This summer, the words ‘cutting’ and ‘shredding’ seem to be everywhere, with big influencers talking about how they are going to get lean or achieve their ‘bikini bodies’ for summer. I started to get caught up in it. I calculated my macros, I started to track my food on My Fitness Pal, feeling so motivated to become a part of this, to ‘get lean’ for summer. But this is a dangerous game and one that’s hard to stop. I have always called myself an intuitive eater, someone who does not count macros or calories, but eats sensibly and listens to my body. Again, this macro-tracking, calorie-counting phase was not making me happy and it just wasn’t me.

However, I don’t think there is anything wrong with wanting to look your best in a bikini, and once my exams are done I will be training more consistently, making more sensible food choices and being more mindful of what I’m eating, but I’ll be ‘getting lean’ in a way that works for me. I won’t be cutting anything out or adopting a restrictive diet, I’m just going to make good choices. I do still have My Fitness Pal as I like to occasionally check the nutrients and macronutrients of particular food products (you may have noticed I have an interest in nutrition!) and I still weigh out certain food products like oats and yoghurt so that I know I’m getting the right portion size, which I’ve always done, but I will no longer be tracking my daily food intake – it might work for some but it does no favours for my mindset as it makes me feel restricted.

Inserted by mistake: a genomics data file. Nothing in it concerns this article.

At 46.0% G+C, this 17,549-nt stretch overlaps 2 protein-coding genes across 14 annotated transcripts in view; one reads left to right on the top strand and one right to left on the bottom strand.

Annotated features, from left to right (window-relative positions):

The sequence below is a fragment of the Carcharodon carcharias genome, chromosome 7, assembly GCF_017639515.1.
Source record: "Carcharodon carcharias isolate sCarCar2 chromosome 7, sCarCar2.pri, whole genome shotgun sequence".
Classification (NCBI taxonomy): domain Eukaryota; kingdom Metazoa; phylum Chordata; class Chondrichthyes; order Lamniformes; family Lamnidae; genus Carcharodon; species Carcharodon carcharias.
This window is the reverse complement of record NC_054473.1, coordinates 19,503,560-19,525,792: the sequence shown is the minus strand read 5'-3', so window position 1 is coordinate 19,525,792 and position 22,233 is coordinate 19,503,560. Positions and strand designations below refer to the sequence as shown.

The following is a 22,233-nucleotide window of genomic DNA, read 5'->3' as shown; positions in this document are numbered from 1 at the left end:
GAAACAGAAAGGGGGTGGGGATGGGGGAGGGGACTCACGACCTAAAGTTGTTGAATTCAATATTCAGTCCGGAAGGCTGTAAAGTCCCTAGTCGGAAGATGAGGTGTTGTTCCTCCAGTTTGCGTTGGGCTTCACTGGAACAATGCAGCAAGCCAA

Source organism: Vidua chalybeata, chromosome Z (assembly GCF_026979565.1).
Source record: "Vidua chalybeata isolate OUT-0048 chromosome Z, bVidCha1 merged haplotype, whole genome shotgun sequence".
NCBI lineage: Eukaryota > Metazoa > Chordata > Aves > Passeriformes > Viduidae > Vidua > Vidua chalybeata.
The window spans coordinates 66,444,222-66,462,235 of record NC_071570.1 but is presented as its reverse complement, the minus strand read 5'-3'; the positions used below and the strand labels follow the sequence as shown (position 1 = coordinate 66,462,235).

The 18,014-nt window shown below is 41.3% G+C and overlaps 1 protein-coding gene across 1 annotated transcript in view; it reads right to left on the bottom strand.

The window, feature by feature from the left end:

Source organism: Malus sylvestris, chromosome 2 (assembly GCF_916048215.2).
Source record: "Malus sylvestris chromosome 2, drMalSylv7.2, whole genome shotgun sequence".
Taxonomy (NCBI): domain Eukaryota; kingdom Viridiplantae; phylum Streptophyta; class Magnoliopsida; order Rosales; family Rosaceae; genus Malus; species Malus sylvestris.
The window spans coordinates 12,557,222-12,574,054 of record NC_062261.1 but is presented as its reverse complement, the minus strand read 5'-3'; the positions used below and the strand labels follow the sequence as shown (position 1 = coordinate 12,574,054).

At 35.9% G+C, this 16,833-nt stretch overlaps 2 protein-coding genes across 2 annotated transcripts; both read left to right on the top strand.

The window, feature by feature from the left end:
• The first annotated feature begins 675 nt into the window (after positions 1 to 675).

On a similar topic, my fitness tracker has gone from my wrist. I have replaced it with a classic watch that tells me nothing other than the date and time. I never wanted a fitness tracker because I thought it would make me obsess over numbers – I didn’t want to know or care about how many calories I burned, how many steps I walked or flights of stairs I climbed. I wanted to live my life not worrying about all that. Yet I was a fitness blogger, and a fitness blogger without a fitness tracker is rare. So against my better judgement, I got one. And I was of course, right. It became a nuisance, and I preferred blissful ignorance.

To conclude this post, I will no longer be posting things that deviate from who I am. My aim has always been and continues to be to inspire others to lead a healthy life, as well as documenting my own along the way.